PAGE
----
So, the question of the evening is, does the UC Davis registrar know this?
This is a completely automated process. If you do this during the daytime, it just goes ahead and populates a table in whatever chthonic legacy database system that is swaddled in this blob of early 1990's vintage web programming. It's not like having the office open at the time actually helps.
Attention Amazon.com shoppers! It's 4:45 Central Time, and Amazon.com will be closing for the day in 15 minutes! Please complete your order before the site is disconnected for the evening. We will open again tomorrow at 8:30 A.M. Thank you for shopping at Amazon.com!
On the upside, at least it doesn't complain that my browser isn't supported. Yay.
That volcano-shaped thing is supposed to be a little pit (that's what "fovea" means).
I'm a bit pissed off that the Zeiss optical coherence tomography machine that the doctor used to take this image evidently keeps the data locked up in a proprietary format, and can only exchange data with other Zeiss products. The doctor says he can't even save a screenshot. The only way I could get this picture was by snapping a photo of the display with my phone.
I'm impressed with the technology, and I'm happy to pay for it. It's much better than the machine used to take the image in my first post about this, and allowed for a quick and unambiguous diagnosis. I just don't want to pay more for it than it actually costs. Ziess is taking a page out of Microsoft's playbook here by leveraging proprietary data formats and locked-down data sharing to coerce doctors into buying their equipment instead of someone else's. Except, the stakes are higher for medical products.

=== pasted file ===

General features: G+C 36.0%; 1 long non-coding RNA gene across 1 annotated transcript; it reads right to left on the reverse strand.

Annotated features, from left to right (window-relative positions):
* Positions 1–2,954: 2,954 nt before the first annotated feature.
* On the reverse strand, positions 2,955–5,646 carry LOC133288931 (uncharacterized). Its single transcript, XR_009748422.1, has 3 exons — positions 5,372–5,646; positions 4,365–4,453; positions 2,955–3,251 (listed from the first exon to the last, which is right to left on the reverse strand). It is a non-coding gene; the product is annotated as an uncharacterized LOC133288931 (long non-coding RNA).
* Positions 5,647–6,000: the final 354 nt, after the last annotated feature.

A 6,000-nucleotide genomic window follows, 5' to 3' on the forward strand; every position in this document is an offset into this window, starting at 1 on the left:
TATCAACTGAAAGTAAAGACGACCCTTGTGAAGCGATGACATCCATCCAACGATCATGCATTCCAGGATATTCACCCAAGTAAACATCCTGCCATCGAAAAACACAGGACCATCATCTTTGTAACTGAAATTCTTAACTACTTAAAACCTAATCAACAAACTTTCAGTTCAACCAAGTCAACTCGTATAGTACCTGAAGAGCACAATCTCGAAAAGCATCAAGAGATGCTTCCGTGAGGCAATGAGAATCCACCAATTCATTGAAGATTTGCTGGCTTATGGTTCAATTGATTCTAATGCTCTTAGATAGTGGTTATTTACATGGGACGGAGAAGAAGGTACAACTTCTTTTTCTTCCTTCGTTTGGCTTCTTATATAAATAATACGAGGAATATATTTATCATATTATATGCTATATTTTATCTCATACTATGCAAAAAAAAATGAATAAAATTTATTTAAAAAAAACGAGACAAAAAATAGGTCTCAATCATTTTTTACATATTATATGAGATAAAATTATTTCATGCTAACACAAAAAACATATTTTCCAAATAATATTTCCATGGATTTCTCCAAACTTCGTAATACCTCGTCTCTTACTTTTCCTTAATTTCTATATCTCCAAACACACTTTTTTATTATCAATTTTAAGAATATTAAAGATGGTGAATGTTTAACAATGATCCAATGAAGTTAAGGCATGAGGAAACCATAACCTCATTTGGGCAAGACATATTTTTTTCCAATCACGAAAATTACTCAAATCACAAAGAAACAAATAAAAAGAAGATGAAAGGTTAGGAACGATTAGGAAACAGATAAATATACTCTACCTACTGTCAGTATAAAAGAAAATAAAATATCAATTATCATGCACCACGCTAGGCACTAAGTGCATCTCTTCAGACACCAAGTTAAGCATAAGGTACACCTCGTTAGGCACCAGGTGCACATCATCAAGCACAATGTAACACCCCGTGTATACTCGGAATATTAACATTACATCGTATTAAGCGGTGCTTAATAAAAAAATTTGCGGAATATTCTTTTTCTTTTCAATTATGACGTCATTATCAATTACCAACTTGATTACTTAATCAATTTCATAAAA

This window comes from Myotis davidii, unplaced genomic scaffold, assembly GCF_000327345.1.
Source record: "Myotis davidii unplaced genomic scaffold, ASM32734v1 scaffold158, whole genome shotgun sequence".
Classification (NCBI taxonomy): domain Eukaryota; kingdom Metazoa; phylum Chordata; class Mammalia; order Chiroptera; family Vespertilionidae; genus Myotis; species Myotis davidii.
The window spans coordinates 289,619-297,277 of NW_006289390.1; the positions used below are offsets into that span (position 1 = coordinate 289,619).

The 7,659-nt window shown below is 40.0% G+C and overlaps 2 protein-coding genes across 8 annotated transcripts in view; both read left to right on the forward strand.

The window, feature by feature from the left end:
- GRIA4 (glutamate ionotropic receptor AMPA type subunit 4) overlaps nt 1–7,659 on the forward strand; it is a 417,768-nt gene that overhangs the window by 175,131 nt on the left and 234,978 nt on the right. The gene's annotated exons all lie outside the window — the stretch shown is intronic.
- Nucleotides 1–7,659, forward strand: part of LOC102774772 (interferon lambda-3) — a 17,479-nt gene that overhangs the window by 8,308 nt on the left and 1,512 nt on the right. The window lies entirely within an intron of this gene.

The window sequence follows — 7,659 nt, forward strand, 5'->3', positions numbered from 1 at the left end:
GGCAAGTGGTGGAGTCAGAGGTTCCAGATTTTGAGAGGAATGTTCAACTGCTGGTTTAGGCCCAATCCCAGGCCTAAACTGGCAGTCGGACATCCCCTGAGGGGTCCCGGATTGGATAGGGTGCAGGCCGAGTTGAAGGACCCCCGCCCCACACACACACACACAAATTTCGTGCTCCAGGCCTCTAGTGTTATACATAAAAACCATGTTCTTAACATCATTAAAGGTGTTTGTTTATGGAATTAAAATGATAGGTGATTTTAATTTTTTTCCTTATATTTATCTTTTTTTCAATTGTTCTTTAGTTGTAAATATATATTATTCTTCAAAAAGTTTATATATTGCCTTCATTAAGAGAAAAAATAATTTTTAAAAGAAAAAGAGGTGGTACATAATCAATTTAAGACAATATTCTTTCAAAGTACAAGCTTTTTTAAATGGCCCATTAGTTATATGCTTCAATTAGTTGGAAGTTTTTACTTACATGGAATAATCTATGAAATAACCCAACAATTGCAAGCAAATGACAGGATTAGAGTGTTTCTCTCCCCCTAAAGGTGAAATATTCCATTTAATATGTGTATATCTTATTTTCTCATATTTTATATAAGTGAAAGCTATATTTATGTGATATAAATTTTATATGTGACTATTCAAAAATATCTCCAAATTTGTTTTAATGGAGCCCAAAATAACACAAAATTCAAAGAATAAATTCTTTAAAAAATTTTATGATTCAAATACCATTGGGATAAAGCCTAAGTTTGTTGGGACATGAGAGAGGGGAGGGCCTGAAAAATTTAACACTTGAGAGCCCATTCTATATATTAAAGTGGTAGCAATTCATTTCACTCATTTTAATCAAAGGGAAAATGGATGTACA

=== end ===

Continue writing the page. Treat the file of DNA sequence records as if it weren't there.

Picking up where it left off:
Update -- On February 9, 2011, I had Photodynamic therapy at the UC Davis Medical Center, under the care of Professor Susanna Park and her clinical staff. The surgery itself seems to have been completely successful -- the "bubble" is gone. However, because I had it for so long (more than a year), there was some damage to the retina, probably due to oxygen deprivation. This is taking longer to heal.
The result is that he distortion, blurriness and discoloration are gone, but dimness is taking much longer to go away.
I'm not a medical doctor, of course, but I suspect that waiting makes the recovery take longer. My hypothesis is that the longer the retina is under pressure and loosing part of its blood supply to leakage, the longer it will take to recover.
Usually, CSR will go away by itself, but if it doesn't, don't be complacent about it. Listen to your doctor about how long to wait, and then stop waiting.
Well, they are pretty tasty. Oh, and those very mediocre pictures? I took those myself, and then consumed the contents of the pouch. Also, my friend Srijak says there is no such thing as "Bombay Potatoes," but he eats them too.
In the lecture, he suggests that fruit isn't necessarily bad, because fruit tends to come along with fiber, and fiber slows down the rate at which the sugar hits your blood. This gives your gut microflora a chance to get at it and metabolize it into less harmful compounds (though with the unfortunate but health-neutral side effect of flatulence).
Anyway, this got me wondering. Which sugars are in which fruit? Not all sugars, or fruits, are equal. So, here's a nice chart I made from some data I found somewhere on the internet.
It makes me a little sad to see apples, pears and mangos down there at the bottom, though I'm delighted to see avocados at the top. Also, I would like to remind you that not everything that is quantitative is scientific, and making a nice chart of some data you find on a random web page is certainly not scientific.